Telehealth and mobile health interventions in adults with inflammatory bowel disease: A mixed-methods systematic review

Suja P. Davis, Megan Suzanne Hardin Ross, Reuben Adatorwovor, Holly Wei

Research output: Contribution to journalArticlepeer-review

6 Scopus citations

Abstract

Inflammatory bowel disease (IBD) is a chronic illness that is comprised of two major disorders: Crohn's disease and ulcerative colitis. Adults with IBD have adopted telehealth and mobile health (mHealth) interventions to improve their self-management skills and symptom-monitoring. This systematic review aimed to evaluate the efficacy of telehealth and mHealth interventions and explore the benefits and challenges of these interventions in patients with IBD. This review used a convergent segregated approach to synthesize and integrate research findings, a methodology recommended by the Joanna Briggs Institute for mixed-methods systematic reviews. Databases searched included PubMed, CINAHL, Embase, Cochrane Controlled Trials Registry, and ClinicalTrials.gov. The search followed the guidelines of the Preferred Reporting Items for Systematic Reviews and Meta-Analyses, which yielded sixteen quantitative and two qualitative articles. A narrative synthesis was performed to present the findings of quantitative and qualitative studies. Evidence from quantitative and qualitative studies was then integrated for a combined presentation. The results of quantitative analysis supported the efficacy of telehealth and mHealth interventions to improve patients' quality of life, medication adherence, disease activity, medication monitoring, disease-related knowledge and cost savings. While some participants in qualitative studies reported certain challenges of telehealth and mHealth interventions, most of the participants conferred the benefits of the interventions, including improved disease-related knowledge, communication between patients and providers, sense of reassurance, and appointment options. The evidence from quantitative and qualitative synthesis partially supported each other.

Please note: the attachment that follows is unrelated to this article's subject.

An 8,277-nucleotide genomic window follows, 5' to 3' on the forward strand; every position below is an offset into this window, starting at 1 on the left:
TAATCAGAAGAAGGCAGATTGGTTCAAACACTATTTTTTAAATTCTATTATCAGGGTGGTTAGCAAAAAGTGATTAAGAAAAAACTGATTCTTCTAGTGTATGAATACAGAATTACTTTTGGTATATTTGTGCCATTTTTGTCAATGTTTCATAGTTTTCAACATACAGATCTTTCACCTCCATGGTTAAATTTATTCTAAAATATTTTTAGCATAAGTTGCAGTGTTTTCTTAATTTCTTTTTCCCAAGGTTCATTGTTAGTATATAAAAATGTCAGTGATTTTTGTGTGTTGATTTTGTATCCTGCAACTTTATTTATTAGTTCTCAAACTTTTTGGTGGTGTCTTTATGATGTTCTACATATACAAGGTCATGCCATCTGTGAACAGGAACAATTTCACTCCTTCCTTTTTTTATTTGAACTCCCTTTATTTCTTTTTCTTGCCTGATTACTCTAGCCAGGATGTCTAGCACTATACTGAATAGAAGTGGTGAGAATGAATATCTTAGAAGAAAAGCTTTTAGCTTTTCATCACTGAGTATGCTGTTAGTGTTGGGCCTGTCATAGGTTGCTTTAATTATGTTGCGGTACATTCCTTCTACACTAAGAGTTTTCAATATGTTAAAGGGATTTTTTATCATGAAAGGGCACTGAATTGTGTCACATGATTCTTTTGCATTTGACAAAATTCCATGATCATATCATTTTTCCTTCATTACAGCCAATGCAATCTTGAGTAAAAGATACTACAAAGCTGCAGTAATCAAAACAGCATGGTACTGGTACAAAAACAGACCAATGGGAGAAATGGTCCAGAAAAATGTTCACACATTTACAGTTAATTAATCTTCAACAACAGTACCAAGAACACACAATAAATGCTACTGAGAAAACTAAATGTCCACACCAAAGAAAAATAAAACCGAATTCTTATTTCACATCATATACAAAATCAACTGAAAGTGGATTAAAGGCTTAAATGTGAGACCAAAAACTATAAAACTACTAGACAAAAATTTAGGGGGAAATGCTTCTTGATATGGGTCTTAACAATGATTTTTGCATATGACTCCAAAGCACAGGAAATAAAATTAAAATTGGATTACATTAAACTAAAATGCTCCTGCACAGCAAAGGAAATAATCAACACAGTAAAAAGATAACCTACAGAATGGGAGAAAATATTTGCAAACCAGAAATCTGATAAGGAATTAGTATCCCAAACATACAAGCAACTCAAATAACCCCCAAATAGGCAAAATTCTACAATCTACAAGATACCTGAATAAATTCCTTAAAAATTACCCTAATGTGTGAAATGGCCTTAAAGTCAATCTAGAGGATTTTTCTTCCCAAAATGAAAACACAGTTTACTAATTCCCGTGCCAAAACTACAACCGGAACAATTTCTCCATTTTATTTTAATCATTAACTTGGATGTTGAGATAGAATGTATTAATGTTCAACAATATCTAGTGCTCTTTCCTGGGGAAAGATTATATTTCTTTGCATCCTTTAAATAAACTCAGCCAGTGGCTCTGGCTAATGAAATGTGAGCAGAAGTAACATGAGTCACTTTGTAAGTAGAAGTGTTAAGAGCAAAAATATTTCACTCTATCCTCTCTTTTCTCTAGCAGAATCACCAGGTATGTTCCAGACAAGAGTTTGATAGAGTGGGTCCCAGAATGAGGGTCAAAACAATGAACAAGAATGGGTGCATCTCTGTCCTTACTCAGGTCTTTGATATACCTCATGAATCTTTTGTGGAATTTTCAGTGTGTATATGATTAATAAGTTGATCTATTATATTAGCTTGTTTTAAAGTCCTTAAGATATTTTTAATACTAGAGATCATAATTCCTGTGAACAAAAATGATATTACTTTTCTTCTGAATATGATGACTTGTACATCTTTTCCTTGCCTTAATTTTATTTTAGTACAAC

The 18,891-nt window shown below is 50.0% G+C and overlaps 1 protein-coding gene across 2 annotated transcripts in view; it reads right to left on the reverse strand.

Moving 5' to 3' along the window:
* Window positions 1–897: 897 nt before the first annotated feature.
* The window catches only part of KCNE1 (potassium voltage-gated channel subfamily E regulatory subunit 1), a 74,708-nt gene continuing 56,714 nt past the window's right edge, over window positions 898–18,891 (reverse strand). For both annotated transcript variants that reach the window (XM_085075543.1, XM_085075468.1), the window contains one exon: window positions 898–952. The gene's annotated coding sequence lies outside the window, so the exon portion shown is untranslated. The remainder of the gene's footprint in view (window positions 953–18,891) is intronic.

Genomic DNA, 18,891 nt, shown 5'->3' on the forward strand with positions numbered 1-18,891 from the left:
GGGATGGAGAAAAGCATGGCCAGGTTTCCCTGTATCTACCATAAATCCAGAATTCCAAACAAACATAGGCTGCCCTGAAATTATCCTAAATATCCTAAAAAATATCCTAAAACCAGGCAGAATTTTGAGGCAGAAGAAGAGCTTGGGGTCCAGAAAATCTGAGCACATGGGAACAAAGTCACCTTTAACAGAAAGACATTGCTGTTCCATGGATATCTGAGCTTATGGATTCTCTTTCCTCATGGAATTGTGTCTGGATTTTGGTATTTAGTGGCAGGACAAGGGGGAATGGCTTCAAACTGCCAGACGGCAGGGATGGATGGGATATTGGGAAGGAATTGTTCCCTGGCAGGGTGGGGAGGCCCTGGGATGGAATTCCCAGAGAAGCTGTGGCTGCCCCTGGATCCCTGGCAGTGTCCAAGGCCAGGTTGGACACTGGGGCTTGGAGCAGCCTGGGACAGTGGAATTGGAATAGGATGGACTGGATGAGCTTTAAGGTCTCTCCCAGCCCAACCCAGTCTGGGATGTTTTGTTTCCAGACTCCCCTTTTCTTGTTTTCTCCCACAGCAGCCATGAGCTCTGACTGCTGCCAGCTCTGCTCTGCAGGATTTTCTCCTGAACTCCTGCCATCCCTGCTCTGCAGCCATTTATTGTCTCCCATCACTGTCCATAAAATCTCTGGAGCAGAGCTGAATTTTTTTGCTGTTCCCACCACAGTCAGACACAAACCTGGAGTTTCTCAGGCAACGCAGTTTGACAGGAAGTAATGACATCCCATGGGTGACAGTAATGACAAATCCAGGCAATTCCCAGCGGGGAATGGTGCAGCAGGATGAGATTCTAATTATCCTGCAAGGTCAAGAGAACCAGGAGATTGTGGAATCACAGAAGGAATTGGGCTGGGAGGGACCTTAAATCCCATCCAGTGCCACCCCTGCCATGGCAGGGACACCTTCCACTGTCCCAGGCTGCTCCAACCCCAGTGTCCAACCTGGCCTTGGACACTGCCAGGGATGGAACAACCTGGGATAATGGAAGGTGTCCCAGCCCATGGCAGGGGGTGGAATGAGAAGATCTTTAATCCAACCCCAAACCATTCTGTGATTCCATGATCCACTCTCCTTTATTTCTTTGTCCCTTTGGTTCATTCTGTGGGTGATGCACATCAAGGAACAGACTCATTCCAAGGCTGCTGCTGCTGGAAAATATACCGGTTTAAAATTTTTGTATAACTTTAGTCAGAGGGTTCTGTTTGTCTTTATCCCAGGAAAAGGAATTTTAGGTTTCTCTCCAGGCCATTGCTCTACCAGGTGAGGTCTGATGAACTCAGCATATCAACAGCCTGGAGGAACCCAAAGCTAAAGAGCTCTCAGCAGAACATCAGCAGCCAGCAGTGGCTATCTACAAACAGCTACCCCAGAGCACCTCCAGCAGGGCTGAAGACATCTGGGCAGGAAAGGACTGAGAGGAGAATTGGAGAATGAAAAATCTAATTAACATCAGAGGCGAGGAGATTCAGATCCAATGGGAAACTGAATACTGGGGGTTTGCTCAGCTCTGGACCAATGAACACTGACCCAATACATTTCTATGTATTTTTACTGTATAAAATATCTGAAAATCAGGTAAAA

Original languageEnglish
Pages (from-to)155-172
Number of pages18
JournalResearch in Nursing and Health
Volume44
Issue number1
DOIs
StatePublished - Feb 2021

Bibliographical note

Funding Information:
The authors thank Jamie Conklin, research librarian at UNC-CH for her help with the database search. No financial support has been received for this work.

Publisher Copyright:
© 2020 Wiley Periodicals LLC

ASJC Scopus subject areas

  • Nursing (all)

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